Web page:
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Sunday, April 6, 2014

Guilin and Yangshuo: Day 2

The guidebooks all say not to linger too long in Guìlín 桂林, and for good reason. It isn't that the city lacks for attractions and scenery - there are numerous karst peaks located in the area that deserve to be explored. The problem is that accessing them would take a big bite out of your wallet due to exorbitant entrance fees. My wife, who hates spending money almost as much as she despises the outdoors, consulted with the staff at the Guilin Riverside Hostel, where we had just spent the first of three nights. Their recommendation was to visit Reed Flute Cave 芦笛岩, namely because it was a cave and thus offered protection against the rain - there had been thunder and lightning the previous night, the morning awoke to a heavy downpour that saw the narrow street in front of our hotel briefly become a small lagoon (and which delayed our departure following breakfast) and it would rain off and on throughout the course of the day. What clinched the deal for Pamela was that it would only cost ¥1 (16¢) to take a public bus out to the cave from the city center. After passing through some of Guilin's less-prosperous districts, we alighted from the bus and before locating a restaurant to have some lunch, got our first glimpse of the spectacular karst scenery for which this part of China is noted:



Unlike the bus, admission into Reed Flute Cave wasn't particularly cheap at ¥90 ($14.50) for an adult, plus you were required to join a guided tour. Inside, in true Chinese fashion, many of the rock formations were given imaginative names that I thankfully cannot recall, but the colored lighting did highlight the natural beauty of the formations:





Also,  in true Chinese (tourist) fashion, there were opportunities to part ways with some more of your hard-earned rénmínbì. We successfully resisted the urge to purchase photos of ourselves taken with what appeared to be some kind of crystal, but my daughter wanted to pet some turtles, so she offered to pay the ¥5 (80¢) each required to do so (and we accepted). I still don't understand why it was necessary to keep the poor reptiles inside dark caves other than it had something to do with their being symbols of longevity. It was even claimed that one of the creatures was nearly a thousand years old!:


Still, Reed Flute Cave was an interesting place to visit, and not a bad introduction to the Chinese countryside that we had come all this way to see, as the view outside the exit and pass the souvenir hawkers confirmed:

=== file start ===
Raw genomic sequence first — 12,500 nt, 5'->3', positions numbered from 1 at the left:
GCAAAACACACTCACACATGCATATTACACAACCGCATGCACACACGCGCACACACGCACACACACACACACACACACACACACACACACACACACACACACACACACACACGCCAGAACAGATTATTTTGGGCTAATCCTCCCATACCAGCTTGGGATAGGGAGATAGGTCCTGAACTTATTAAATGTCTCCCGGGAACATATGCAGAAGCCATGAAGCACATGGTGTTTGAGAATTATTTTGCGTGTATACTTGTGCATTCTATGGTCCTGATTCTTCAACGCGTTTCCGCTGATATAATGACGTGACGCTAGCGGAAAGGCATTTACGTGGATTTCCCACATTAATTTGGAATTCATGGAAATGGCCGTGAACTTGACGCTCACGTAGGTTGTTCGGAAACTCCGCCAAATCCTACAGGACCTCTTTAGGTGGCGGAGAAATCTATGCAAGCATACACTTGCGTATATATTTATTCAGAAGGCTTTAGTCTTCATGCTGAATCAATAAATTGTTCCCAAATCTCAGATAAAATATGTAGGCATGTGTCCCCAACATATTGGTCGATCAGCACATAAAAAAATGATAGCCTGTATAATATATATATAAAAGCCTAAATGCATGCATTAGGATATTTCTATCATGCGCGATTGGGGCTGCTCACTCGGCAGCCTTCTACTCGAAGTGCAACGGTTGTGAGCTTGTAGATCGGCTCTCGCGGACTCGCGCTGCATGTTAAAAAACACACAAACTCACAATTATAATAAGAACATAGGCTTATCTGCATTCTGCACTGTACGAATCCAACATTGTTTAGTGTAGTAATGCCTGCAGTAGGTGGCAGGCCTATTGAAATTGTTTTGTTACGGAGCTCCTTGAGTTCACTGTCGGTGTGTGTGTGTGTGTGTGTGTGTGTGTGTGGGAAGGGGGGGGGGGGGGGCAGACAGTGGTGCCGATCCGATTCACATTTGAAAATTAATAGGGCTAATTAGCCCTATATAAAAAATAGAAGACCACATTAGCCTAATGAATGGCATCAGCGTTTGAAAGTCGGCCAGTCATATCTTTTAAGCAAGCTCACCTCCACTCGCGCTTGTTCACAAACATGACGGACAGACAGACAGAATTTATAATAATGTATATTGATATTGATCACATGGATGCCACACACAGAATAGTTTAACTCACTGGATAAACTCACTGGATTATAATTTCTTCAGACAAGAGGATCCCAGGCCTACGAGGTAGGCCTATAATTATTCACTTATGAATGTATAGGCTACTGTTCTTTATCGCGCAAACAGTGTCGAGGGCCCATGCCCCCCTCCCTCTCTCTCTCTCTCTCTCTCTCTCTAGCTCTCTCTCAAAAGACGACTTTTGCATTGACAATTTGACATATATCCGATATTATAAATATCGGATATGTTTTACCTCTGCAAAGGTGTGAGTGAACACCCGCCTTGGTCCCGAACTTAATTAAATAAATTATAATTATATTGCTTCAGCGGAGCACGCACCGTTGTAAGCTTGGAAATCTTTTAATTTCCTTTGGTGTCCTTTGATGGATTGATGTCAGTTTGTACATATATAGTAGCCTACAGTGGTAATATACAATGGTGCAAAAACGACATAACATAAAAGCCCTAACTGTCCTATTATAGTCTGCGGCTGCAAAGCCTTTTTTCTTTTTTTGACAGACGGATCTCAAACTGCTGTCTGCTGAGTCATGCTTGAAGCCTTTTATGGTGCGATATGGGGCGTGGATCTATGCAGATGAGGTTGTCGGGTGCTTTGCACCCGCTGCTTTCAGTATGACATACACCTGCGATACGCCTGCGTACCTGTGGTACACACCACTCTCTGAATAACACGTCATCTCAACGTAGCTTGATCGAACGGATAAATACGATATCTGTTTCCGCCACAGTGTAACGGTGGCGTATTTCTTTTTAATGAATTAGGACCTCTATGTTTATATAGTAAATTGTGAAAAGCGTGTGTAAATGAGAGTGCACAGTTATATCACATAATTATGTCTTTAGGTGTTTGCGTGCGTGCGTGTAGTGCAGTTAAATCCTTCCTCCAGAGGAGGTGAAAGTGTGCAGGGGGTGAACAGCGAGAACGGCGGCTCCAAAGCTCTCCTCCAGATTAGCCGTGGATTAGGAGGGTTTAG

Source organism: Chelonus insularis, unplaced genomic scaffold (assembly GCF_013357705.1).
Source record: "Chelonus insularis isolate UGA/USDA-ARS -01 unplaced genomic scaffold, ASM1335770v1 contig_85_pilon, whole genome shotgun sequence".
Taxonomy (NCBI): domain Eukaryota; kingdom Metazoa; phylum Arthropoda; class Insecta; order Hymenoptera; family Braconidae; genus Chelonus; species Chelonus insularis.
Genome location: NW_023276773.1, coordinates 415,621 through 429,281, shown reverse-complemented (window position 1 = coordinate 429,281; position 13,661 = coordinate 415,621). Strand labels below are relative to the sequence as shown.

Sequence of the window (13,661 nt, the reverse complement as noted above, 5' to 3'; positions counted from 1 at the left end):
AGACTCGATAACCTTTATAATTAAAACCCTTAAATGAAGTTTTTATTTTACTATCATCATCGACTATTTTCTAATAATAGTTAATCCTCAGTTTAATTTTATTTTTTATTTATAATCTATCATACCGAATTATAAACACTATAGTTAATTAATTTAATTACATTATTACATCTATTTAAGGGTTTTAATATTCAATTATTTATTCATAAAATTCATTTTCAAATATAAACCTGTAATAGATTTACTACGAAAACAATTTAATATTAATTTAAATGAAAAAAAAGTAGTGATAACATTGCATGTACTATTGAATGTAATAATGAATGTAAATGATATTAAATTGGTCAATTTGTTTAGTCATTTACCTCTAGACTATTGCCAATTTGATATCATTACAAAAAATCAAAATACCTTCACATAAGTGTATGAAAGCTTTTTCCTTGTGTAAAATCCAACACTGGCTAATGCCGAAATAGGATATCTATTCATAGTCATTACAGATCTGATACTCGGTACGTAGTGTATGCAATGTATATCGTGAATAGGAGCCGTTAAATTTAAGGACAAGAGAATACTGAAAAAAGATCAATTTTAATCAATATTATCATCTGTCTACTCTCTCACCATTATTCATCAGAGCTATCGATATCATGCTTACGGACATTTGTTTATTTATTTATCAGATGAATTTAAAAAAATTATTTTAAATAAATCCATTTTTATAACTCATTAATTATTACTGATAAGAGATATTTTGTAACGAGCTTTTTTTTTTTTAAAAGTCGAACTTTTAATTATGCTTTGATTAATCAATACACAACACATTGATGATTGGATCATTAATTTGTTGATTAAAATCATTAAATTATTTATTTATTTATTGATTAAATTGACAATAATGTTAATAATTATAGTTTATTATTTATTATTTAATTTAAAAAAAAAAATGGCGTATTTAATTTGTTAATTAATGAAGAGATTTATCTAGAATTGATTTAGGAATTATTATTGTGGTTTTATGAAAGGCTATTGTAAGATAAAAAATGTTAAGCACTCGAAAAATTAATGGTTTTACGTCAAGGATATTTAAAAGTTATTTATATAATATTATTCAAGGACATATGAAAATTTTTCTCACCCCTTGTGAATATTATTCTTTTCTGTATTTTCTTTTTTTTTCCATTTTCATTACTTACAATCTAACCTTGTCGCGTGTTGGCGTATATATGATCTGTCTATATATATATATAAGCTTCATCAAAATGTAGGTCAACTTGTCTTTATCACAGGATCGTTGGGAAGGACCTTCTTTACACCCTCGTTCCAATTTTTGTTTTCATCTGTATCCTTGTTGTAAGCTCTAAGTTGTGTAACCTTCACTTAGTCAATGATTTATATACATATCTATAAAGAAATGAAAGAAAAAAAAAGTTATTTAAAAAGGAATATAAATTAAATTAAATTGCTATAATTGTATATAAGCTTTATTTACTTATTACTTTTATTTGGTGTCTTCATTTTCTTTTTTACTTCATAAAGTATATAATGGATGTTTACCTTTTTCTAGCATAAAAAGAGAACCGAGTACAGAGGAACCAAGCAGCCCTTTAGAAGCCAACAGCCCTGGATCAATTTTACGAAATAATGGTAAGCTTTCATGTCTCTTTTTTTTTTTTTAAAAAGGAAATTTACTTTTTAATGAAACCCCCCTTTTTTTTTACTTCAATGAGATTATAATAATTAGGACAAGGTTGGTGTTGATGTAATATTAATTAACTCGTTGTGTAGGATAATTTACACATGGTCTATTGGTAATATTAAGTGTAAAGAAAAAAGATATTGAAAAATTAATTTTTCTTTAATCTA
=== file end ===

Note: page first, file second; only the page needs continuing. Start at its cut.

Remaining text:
A short climb uphill led to a pavilion with some decent views, though things would start getting far more spectacular in the coming days the further we got from Guilin:



Back in downtown Guilin, we took a rest at the Riverside Hostel before heading out in search of something to eat for dinner:



With its Foosball table and dartboard, the hotel kept Amber occupied while we waited for a break in the weather. During this time, we booked tours for the next two days, to the Dragon's Backbone Rice Terraces 龙脊梯田 and for the Li River 漓江 boat trip from Guilin to Yángshuò 阳朔, respectively. These reservations were easily made through the front desk of the hotel, one of the many good things going for it (breakfast was another one). If you should ever pass through Guilin (and visiting this part of China is highly recommended), the Guilin Riverside Hostel would be a good place to stay. 

Meanwhile, the rain had abated and we set out in search of food. Here, Amber poses in front of the Sun and Moon Twin Pagodas 日月双塔, not as spectacular in the daylight compared to when they are lit up in the evening (see the previous blog post), but still a reminder of which part of the world you're in:


Come dinnertime, we found ourselves again on pedestrianized Zhèngyáng Lù 正阳路, where we munched on pizza at an outdoor restaurant while sampling the local Líquán Beer 漓泉啤酒, a light-tasting brew that nevertheless grew on me the more I drank it in the days to follow:


And the great thing about Chinese food streets (like those in Taiwan) is that if you're still hungry after dinner, you can always stop for goodies like grilled oysters:


Next up: tripping in the paddy fields





 

 

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